Yasser Arafat agreed to sign the Oslo Accords because he expected that the agreements would lead thousands of Jews to flee Israel.
Abdel Bari Atwan, editor of the London-based daily al-Quds al-Arabi, said Arafat said so when they met in Tunis, days before he returned to the Gaza Strip. 'The man told me, 'Listen, Abdel Bari, I know that you are opposed to the Oslo Accords, but you must always remember what I'm going to tell you. The day will come when you will see thousands of Jews fleeing Palestine. I will not live to see this, but you will definitely see it in your lifetime. The Oslo Accords will help bring this about.''
Before Oslo, Atwan regularly met with Arafat but later became a harsh critic of the Accords and corruption in the Palestinian Authority. He repeatedly called on Arafat to resign.
'President Arafat was the one who established the Aksa Martyrs Brigades in response to the attempt to marginalize him after the failure of the Camp David summit,' Atwan added.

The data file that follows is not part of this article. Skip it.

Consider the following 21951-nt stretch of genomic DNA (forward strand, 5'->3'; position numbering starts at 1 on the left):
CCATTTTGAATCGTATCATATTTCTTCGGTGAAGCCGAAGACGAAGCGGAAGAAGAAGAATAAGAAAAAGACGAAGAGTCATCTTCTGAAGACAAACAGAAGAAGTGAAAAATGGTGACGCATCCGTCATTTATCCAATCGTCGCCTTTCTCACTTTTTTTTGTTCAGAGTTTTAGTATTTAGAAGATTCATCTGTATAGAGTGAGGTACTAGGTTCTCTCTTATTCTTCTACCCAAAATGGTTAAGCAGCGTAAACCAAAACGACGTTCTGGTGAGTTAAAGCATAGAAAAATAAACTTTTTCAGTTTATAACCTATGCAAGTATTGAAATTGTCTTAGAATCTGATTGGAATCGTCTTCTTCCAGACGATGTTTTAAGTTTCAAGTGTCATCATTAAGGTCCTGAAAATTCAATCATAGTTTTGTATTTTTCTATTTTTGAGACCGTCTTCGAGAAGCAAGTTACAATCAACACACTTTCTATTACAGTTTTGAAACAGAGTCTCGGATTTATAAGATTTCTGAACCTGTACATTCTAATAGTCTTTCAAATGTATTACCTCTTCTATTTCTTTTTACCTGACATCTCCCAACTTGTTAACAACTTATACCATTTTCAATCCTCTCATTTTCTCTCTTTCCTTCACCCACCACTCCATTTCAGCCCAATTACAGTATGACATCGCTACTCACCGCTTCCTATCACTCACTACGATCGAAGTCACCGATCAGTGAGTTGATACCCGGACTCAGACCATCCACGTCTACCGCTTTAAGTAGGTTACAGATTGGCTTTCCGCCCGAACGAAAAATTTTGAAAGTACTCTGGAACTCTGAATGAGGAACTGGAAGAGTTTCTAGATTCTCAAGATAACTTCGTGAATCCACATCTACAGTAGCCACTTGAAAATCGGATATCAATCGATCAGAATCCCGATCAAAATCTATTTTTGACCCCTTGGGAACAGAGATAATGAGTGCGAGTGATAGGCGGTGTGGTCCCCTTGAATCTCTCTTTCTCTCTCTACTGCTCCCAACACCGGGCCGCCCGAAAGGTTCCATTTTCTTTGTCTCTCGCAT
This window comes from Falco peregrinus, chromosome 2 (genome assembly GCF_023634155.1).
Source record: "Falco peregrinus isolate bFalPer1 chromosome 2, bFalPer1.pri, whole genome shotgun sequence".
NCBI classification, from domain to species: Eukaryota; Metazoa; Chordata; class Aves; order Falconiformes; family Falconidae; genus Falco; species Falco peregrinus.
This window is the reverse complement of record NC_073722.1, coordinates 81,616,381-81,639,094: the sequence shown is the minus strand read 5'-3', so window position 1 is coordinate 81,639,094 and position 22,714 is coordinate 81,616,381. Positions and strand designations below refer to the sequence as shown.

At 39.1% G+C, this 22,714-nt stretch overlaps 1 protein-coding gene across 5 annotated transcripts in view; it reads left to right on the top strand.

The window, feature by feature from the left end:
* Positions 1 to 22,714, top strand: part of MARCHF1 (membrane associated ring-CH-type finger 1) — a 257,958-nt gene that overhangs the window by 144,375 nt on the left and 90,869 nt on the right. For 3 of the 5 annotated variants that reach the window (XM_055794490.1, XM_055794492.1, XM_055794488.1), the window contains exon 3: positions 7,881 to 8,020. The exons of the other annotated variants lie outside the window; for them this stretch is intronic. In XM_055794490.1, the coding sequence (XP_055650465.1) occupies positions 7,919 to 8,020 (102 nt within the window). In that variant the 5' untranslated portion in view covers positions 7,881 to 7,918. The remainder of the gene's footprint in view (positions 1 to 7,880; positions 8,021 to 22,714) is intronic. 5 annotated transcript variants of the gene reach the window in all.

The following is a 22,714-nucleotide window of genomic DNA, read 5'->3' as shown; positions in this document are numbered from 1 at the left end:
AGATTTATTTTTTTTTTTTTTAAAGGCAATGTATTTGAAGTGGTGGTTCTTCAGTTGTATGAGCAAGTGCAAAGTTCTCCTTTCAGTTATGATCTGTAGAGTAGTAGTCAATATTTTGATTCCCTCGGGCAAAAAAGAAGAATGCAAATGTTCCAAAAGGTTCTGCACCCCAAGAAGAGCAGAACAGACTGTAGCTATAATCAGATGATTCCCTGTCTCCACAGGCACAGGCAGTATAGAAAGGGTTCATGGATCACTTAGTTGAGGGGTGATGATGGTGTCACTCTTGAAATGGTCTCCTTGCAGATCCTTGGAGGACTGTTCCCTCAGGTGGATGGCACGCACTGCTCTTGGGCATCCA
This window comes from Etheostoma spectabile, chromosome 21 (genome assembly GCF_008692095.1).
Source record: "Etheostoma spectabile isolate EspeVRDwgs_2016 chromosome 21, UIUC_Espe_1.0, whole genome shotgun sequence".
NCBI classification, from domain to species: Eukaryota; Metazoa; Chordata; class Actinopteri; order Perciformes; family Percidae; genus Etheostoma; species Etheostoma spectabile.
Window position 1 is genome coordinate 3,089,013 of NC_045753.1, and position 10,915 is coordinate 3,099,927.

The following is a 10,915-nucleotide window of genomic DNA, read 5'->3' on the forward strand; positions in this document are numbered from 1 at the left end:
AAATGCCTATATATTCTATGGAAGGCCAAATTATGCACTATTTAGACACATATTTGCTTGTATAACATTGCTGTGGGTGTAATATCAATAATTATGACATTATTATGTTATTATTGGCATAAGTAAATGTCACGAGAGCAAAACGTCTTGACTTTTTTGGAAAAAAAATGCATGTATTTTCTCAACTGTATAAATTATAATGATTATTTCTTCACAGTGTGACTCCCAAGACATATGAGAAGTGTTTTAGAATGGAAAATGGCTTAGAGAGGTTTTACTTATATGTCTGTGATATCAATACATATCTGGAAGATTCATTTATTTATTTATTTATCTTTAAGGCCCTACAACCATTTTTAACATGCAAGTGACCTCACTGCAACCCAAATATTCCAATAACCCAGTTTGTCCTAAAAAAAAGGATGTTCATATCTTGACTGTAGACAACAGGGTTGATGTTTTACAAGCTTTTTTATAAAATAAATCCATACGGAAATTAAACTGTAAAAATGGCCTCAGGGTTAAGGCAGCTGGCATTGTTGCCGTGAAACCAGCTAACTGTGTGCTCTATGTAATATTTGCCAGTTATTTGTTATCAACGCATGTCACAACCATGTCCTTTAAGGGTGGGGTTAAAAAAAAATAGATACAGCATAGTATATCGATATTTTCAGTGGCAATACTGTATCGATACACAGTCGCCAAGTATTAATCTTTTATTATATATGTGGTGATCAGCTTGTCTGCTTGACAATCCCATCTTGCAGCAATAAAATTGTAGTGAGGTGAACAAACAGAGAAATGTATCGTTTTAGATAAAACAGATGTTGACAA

'At the summit, he faced immense pressure from Israel, the US and some Arab parties to compromise on Jerusalem. Ironically, some Arab leaders, including Saudi Crown Prince Abdullah bin Abdel Aziz, called Arafat demanding that he display flexibility on the issue of Jerusalem.'
Atwan said Arafat rejected Israel's offers at the summit 'because he wasn't prepared to sign a final agreement with the Jewish state. He was well aware that such an agreement would make him go down in history as a traitor because he would have to give up the right of return for the refugees and most of the sovereignty over east Jerusalem.'
Commenting on Arafat's hope that the Oslo Accords would force thousands of Jews to flee Israel, Atwan said: 'The Jews did not flee from Palestine by the thousands as President Arafat predicted. But they have started packing their bags to run away from the Gaza Strip and some settlements in the West Bank. There are also signs of emigration to Europe, the US and Canada following the suicide bombings and the sense of insecurity among Israelis.'
Germany (and Europe): The more things change....
22 minutes ago